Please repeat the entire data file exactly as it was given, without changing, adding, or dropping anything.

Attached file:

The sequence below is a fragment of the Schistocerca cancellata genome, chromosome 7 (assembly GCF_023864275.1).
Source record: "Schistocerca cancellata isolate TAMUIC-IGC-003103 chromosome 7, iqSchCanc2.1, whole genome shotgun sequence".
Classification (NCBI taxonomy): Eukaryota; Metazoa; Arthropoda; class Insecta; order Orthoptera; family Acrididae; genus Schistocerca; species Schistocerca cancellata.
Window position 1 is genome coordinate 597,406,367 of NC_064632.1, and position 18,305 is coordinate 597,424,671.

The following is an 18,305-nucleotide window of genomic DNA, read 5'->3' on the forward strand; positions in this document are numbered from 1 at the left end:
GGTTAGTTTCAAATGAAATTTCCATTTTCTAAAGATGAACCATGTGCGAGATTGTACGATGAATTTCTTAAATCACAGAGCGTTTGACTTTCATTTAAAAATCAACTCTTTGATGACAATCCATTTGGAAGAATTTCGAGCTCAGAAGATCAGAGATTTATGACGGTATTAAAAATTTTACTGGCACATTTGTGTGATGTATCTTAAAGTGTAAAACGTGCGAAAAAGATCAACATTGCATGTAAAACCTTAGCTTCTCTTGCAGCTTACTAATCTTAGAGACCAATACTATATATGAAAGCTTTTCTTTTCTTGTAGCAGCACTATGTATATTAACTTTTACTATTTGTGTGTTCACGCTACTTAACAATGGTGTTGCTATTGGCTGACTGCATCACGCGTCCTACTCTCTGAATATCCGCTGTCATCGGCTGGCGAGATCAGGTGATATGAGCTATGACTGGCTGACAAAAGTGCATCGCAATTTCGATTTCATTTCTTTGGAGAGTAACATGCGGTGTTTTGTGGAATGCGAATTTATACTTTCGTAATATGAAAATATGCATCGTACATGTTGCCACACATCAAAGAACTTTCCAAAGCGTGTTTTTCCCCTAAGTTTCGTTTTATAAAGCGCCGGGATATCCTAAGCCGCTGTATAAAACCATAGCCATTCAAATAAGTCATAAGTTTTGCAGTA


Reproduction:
The sequence below is a fragment of the Schistocerca cancellata genome, chromosome 7 (assembly GCF_023864275.1).
Source record: "Schistocerca cancellata isolate TAMUIC-IGC-003103 chromosome 7, iqSchCanc2.1, whole genome shotgun sequence".
Classification (NCBI taxonomy): Eukaryota; Metazoa; Arthropoda; class Insecta; order Orthoptera; family Acrididae; genus Schistocerca; species Schistocerca cancellata.
Window position 1 is genome coordinate 597,406,367 of NC_064632.1, and position 18,305 is coordinate 597,424,671.

The following is an 18,305-nucleotide window of genomic DNA, read 5'->3' on the forward strand; positions in this document are numbered from 1 at the left end:
GGTTAGTTTCAAATGAAATTTCCATTTTCTAAAGATGAACCATGTGCGAGATTGTACGATGAATTTCTTAAATCACAGAGCGTTTGACTTTCATTTAAAAATCAACTCTTTGATGACAATCCATTTGGAAGAATTTCGAGCTCAGAAGATCAGAGATTTATGACGGTATTAAAAATTTTACTGGCACATTTGTGTGATGTATCTTAAAGTGTAAAACGTGCGAAAAAGATCAACATTGCATGTAAAACCTTAGCTTCTCTTGCAGCTTACTAATCTTAGAGACCAATACTATATATGAAAGCTTTTCTTTTCTTGTAGCAGCACTATGTATATTAACTTTTACTATTTGTGTGTTCACGCTACTTAACAATGGTGTTGCTATTGGCTGACTGCATCACGCGTCCTACTCTCTGAATATCCGCTGTCATCGGCTGGCGAGATCAGGTGATATGAGCTATGACTGGCTGACAAAAGTGCATCGCAATTTCGATTTCATTTCTTTGGAGAGTAACATGCGGTGTTTTGTGGAATGCGAATTTATACTTTCGTAATATGAAAATATGCATCGTACATGTTGCCACACATCAAAGAACTTTCCAAAGCGTGTTTTTCCCCTAAGTTTCGTTTTATAAAGCGCCGGGATATCCTAAGCCGCTGTATAAAACCATAGCCATTCAAATAAGTCATAAGTTTTGCAGTA